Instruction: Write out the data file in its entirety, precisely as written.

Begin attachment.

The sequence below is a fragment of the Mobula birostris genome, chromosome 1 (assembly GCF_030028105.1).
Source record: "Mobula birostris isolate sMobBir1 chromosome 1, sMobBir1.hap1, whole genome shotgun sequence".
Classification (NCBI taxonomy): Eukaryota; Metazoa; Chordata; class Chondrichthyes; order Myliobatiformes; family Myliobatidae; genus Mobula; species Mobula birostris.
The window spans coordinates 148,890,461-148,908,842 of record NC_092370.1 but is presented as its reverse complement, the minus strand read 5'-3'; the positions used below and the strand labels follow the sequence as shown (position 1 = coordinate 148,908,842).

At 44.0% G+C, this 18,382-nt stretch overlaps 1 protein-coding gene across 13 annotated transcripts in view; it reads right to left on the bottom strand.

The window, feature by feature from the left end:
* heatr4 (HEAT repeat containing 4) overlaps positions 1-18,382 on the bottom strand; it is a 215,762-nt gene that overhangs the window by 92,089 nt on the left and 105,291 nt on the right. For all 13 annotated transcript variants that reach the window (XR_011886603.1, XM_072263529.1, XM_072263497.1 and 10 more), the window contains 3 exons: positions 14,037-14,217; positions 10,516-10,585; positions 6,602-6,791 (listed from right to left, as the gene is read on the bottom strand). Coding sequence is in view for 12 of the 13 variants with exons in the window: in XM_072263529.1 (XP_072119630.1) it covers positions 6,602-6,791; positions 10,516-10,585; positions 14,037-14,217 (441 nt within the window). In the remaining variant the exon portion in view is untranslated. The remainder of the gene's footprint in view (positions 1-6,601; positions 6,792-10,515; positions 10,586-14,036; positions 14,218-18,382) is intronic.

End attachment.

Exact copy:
The sequence below is a fragment of the Mobula birostris genome, chromosome 1 (assembly GCF_030028105.1).
Source record: "Mobula birostris isolate sMobBir1 chromosome 1, sMobBir1.hap1, whole genome shotgun sequence".
Classification (NCBI taxonomy): Eukaryota; Metazoa; Chordata; class Chondrichthyes; order Myliobatiformes; family Myliobatidae; genus Mobula; species Mobula birostris.
The window spans coordinates 148,890,461-148,908,842 of record NC_092370.1 but is presented as its reverse complement, the minus strand read 5'-3'; the positions used below and the strand labels follow the sequence as shown (position 1 = coordinate 148,908,842).

At 44.0% G+C, this 18,382-nt stretch overlaps 1 protein-coding gene across 13 annotated transcripts in view; it reads right to left on the bottom strand.

The window, feature by feature from the left end:
* heatr4 (HEAT repeat containing 4) overlaps positions 1-18,382 on the bottom strand; it is a 215,762-nt gene that overhangs the window by 92,089 nt on the left and 105,291 nt on the right. For all 13 annotated transcript variants that reach the window (XR_011886603.1, XM_072263529.1, XM_072263497.1 and 10 more), the window contains 3 exons: positions 14,037-14,217; positions 10,516-10,585; positions 6,602-6,791 (listed from right to left, as the gene is read on the bottom strand). Coding sequence is in view for 12 of the 13 variants with exons in the window: in XM_072263529.1 (XP_072119630.1) it covers positions 6,602-6,791; positions 10,516-10,585; positions 14,037-14,217 (441 nt within the window). In the remaining variant the exon portion in view is untranslated. The remainder of the gene's footprint in view (positions 1-6,601; positions 6,792-10,515; positions 10,586-14,036; positions 14,218-18,382) is intronic.